Laura M., age 15, North Carolina
August 19, 1997
Kinda good day. Saw Chris 3 times, and 2nd time he was with a bitch, Kim. I didn’t even make eye contact with him. Saw him again and he hugged me. Sandra picked me up. Went 2 work at 3:00 and closed with Meri. Came home and did homework outside. Ate dinner. Janis ate with us. Cleaned kitchen and did homework. Watched story and did nails. Talked 2 Audrey, Renee, Ashley. Curious about Chris. I really miss him.
Laura M., age 14, North Carolina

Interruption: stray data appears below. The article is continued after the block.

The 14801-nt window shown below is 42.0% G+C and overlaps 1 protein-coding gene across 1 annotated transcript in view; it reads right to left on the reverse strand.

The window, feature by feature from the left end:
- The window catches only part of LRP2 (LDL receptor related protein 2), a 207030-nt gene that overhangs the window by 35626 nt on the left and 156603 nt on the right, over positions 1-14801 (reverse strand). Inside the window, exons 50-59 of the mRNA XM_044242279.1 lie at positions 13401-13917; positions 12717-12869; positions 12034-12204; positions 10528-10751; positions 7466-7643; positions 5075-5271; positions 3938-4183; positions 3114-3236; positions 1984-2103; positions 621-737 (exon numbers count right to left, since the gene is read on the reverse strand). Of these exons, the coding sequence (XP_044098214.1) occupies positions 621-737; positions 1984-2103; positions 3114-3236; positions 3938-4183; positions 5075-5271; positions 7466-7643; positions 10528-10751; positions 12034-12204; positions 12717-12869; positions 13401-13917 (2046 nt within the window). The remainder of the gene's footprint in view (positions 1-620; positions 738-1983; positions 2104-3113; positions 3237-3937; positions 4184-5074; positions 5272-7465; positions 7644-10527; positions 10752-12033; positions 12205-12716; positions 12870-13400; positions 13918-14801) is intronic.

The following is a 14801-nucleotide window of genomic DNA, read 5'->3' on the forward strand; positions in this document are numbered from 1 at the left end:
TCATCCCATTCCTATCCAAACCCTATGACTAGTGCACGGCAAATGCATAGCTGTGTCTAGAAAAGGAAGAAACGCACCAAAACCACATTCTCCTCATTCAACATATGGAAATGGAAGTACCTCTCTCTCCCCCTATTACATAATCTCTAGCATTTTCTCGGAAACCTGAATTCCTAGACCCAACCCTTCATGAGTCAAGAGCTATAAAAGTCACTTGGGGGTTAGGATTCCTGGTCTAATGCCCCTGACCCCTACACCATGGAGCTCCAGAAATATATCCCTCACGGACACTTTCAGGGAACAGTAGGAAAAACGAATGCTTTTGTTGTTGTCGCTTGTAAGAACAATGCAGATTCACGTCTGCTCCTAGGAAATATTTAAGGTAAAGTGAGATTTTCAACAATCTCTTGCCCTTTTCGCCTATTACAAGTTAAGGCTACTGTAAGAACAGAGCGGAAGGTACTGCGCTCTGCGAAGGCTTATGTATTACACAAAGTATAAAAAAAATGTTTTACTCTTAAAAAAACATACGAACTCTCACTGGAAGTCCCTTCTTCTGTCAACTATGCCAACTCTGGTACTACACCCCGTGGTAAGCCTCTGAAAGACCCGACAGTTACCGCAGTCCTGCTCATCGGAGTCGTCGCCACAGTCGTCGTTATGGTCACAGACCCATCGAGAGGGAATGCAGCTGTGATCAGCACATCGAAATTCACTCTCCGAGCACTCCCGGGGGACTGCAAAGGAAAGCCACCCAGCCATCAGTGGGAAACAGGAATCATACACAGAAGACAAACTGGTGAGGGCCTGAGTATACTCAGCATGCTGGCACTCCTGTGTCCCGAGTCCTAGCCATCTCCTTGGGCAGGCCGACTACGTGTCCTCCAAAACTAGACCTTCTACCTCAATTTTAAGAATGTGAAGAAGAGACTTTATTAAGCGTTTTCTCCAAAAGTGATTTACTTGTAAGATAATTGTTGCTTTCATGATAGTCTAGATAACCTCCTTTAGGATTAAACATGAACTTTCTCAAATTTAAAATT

August 19, 1996
Up at 9:30. Showered. Watched TV and did odd little things. Shannon came over around 1:30. Went to Alex’s. We fooled around and I wanted it. Came here. Fooled around and I liked it lots. Both left around 6:00. Ate. TV, got ready for bed. School tomorrow…
Anna L., age 75, Illinois
August 19, 1960
Girls were out with Larry and M.L. had picked up a kitten on road and brot it in. Took it to bed. Don’t know how much they had slept. Went down town and over to Kay’s trying to get rid of kitten but didn’t.
Marcy S., age 20, Tennessee
August 19, 1944